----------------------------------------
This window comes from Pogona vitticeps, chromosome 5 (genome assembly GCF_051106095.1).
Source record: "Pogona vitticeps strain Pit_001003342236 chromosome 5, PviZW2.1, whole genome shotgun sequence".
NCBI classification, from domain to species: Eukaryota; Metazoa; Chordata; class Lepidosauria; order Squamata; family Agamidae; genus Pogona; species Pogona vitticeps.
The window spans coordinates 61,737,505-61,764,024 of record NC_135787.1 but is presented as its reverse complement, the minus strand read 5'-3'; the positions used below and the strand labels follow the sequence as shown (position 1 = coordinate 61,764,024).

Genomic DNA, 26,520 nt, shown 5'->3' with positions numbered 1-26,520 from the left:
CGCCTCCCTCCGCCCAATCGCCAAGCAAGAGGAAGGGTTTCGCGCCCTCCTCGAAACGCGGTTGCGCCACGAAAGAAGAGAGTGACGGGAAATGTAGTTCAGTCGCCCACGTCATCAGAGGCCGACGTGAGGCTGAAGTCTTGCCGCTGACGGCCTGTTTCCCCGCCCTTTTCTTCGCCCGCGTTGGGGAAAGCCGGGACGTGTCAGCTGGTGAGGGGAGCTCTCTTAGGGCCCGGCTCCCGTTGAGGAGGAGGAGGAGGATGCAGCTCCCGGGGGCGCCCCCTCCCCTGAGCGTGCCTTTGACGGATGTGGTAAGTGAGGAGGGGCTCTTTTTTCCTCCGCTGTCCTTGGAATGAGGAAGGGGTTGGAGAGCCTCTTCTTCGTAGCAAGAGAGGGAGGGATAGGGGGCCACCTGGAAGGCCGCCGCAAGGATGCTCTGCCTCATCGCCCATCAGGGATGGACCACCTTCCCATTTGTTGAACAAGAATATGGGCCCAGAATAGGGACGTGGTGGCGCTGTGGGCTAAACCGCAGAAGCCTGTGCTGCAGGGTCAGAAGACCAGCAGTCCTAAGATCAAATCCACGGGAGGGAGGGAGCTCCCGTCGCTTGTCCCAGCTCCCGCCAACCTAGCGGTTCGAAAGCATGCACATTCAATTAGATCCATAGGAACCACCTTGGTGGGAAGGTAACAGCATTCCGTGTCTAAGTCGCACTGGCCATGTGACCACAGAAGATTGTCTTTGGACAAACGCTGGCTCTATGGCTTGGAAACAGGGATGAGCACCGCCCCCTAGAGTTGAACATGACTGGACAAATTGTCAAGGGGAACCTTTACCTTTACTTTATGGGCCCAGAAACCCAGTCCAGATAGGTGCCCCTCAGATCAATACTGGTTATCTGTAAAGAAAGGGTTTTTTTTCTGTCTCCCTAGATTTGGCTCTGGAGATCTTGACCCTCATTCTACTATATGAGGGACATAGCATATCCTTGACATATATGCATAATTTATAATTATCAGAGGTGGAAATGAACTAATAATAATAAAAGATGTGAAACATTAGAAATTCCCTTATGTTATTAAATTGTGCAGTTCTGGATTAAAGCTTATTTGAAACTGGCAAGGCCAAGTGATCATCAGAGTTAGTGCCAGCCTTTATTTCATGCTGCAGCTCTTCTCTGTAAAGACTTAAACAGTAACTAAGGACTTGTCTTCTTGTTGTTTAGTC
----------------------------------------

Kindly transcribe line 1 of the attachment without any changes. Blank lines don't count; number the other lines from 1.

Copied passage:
This window comes from Pogona vitticeps, chromosome 5 (genome assembly GCF_051106095.1).